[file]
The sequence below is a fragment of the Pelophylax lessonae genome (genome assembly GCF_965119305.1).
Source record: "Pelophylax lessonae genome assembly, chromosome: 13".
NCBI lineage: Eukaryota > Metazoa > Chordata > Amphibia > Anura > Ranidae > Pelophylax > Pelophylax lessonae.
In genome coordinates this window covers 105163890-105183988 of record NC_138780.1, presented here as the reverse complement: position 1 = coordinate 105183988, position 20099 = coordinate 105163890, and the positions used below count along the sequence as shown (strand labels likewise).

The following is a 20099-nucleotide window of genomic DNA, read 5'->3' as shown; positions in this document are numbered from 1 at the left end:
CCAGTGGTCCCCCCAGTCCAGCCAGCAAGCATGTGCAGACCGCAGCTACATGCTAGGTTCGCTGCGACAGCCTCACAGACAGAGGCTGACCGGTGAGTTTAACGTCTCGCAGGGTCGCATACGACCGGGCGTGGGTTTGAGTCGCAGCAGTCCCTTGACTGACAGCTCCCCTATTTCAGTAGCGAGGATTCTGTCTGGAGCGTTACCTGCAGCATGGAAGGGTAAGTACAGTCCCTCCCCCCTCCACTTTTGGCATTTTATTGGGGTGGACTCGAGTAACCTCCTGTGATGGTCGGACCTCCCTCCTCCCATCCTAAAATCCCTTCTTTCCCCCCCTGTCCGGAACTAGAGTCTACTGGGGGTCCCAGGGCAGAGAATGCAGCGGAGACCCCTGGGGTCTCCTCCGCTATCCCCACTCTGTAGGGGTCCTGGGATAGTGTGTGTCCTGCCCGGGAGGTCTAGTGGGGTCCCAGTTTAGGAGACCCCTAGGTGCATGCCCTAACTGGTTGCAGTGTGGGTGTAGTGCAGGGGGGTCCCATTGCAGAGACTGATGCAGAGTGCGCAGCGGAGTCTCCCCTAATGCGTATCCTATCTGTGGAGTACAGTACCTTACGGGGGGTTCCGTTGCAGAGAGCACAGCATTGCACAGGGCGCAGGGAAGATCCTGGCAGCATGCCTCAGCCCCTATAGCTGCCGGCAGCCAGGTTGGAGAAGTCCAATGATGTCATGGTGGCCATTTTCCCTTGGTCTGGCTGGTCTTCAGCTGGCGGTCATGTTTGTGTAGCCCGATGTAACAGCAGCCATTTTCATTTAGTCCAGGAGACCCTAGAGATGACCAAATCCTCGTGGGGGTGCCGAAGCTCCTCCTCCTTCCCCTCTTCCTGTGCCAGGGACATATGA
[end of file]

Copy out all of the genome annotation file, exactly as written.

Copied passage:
The sequence below is a fragment of the Pelophylax lessonae genome (genome assembly GCF_965119305.1).
Source record: "Pelophylax lessonae genome assembly, chromosome: 13".
NCBI lineage: Eukaryota > Metazoa > Chordata > Amphibia > Anura > Ranidae > Pelophylax > Pelophylax lessonae.
In genome coordinates this window covers 105163890-105183988 of record NC_138780.1, presented here as the reverse complement: position 1 = coordinate 105183988, position 20099 = coordinate 105163890, and the positions used below count along the sequence as shown (strand labels likewise).

The following is a 20099-nucleotide window of genomic DNA, read 5'->3' as shown; positions in this document are numbered from 1 at the left end:
CCAGTGGTCCCCCCAGTCCAGCCAGCAAGCATGTGCAGACCGCAGCTACATGCTAGGTTCGCTGCGACAGCCTCACAGACAGAGGCTGACCGGTGAGTTTAACGTCTCGCAGGGTCGCATACGACCGGGCGTGGGTTTGAGTCGCAGCAGTCCCTTGACTGACAGCTCCCCTATTTCAGTAGCGAGGATTCTGTCTGGAGCGTTACCTGCAGCATGGAAGGGTAAGTACAGTCCCTCCCCCCTCCACTTTTGGCATTTTATTGGGGTGGACTCGAGTAACCTCCTGTGATGGTCGGACCTCCCTCCTCCCATCCTAAAATCCCTTCTTTCCCCCCCTGTCCGGAACTAGAGTCTACTGGGGGTCCCAGGGCAGAGAATGCAGCGGAGACCCCTGGGGTCTCCTCCGCTATCCCCACTCTGTAGGGGTCCTGGGATAGTGTGTGTCCTGCCCGGGAGGTCTAGTGGGGTCCCAGTTTAGGAGACCCCTAGGTGCATGCCCTAACTGGTTGCAGTGTGGGTGTAGTGCAGGGGGGTCCCATTGCAGAGACTGATGCAGAGTGCGCAGCGGAGTCTCCCCTAATGCGTATCCTATCTGTGGAGTACAGTACCTTACGGGGGGTTCCGTTGCAGAGAGCACAGCATTGCACAGGGCGCAGGGAAGATCCTGGCAGCATGCCTCAGCCCCTATAGCTGCCGGCAGCCAGGTTGGAGAAGTCCAATGATGTCATGGTGGCCATTTTCCCTTGGTCTGGCTGGTCTTCAGCTGGCGGTCATGTTTGTGTAGCCCGATGTAACAGCAGCCATTTTCATTTAGTCCAGGAGACCCTAGAGATGACCAAATCCTCGTGGGGGTGCCGAAGCTCCTCCTCCTTCCCCTCTTCCTGTGCCAGGGACATATGA